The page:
In March, Mike Micallef, president of Reata Restaurant, announced that he was looking into alternative locations for his popular downtown restaurant after his landlords Sundance Square Management seemed reluctant to offer a lease extension.

Micallef said this week that nothing has changed in the lease renewal status. Radio silence on this front. Micallef said he has a few places he’s starting to focus on and has set a schedule for the next two to three months to make a decision.

He gave no real hints as to where it might be, but it is believed that all roads lead to the city center, because all roads lead to the city center, where the restaurant has built its brand and loyal fans. In addition, the city center is a proven business model based on the constant traffic of conference participants, approximately 3,500 hotel rooms and thousands of apartments within walking distance. Plus a network of highways and lanes that offer convenient entry and exit routes.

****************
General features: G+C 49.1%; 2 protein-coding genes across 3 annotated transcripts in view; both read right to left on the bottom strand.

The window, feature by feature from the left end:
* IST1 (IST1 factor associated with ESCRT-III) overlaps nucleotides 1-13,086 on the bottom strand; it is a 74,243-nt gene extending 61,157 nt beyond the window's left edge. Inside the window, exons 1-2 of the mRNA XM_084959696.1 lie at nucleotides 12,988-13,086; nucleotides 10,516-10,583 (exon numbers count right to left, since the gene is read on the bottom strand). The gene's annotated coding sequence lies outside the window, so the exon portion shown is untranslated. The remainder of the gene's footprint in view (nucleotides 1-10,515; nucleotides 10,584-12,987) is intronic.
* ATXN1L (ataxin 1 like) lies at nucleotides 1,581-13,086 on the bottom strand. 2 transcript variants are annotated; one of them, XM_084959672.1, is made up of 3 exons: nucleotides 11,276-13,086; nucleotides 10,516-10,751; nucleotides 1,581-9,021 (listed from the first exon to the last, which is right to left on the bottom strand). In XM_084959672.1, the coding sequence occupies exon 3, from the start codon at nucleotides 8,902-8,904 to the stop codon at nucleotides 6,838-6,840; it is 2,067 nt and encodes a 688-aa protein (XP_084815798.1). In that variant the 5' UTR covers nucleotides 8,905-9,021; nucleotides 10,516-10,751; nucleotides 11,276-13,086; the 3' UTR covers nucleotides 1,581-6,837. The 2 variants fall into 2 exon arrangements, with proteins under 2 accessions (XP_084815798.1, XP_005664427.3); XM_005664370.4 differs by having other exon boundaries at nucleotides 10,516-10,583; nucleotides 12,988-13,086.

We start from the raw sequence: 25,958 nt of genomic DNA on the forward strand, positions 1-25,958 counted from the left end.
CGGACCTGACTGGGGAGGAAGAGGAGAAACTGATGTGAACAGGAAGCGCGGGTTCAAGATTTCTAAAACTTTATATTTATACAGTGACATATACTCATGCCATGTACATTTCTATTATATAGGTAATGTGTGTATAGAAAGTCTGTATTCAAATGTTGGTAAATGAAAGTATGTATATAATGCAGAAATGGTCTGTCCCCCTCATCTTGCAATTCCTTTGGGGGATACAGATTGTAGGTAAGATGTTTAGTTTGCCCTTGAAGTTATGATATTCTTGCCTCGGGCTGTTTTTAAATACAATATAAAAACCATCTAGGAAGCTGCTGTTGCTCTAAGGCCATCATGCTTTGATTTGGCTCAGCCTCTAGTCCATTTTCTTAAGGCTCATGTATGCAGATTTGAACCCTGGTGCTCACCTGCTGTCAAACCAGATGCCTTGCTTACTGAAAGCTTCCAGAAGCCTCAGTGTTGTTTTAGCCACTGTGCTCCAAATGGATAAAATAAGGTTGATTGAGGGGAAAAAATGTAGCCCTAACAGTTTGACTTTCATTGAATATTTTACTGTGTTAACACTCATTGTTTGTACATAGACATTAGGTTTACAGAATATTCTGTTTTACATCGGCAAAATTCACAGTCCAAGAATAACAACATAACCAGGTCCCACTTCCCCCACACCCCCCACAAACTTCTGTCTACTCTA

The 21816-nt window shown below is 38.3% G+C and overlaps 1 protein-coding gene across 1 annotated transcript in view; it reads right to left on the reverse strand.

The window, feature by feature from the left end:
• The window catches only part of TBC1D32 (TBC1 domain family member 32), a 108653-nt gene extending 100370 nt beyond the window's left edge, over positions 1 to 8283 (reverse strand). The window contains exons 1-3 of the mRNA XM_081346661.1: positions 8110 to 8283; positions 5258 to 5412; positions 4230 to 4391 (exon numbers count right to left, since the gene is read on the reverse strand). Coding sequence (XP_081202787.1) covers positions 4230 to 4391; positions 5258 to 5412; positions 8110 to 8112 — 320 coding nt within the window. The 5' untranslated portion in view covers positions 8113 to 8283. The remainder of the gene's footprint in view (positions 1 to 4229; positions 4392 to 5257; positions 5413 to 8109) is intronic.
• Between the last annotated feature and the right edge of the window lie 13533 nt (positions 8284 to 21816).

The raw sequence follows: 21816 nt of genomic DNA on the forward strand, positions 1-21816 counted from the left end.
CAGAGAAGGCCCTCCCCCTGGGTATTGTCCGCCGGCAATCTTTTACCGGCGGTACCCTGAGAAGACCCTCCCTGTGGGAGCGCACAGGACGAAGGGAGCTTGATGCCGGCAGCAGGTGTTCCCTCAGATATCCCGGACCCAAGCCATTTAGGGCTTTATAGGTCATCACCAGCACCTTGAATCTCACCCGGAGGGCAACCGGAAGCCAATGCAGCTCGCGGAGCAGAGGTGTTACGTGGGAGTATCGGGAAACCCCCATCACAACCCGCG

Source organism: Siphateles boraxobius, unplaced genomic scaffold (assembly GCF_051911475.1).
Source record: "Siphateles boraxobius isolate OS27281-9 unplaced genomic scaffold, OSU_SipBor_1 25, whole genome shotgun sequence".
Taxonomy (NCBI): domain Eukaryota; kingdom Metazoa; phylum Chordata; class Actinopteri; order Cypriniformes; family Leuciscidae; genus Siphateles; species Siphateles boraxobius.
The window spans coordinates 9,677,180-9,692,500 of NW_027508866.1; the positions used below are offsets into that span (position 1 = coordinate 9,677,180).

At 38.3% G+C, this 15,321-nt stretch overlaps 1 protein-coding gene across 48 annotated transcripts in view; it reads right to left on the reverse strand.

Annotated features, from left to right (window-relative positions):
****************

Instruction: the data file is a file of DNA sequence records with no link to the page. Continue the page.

All this is the speculation of one writer.

Micallef said moving out of the city center is still an option, although moving to, say, a more suburban geography would definitely be a different kind of business.

“I don’t think there are bad places,” Micallef said. At the heart of the decision is “what is the best place to recreate this experience, because, unlike many restaurants, we are not in a formulaic business. I think the guys who created them are brilliant.

“But no one here will say that you need to create a restaurant that does as much as we do in the catering and private dining industry. And then three weeks later in January, we open three more restaurants at the Fort Worth Stock Show and Rodeo. We have to figure out how to make it work. It’s some kind of monster. But all this made us who we are. This is a good thing.”

He said he had discussions with architects and project developers in the city center, but some of those options didn’t work because the timing didn’t fit.

Reata’s lease expires in 2024.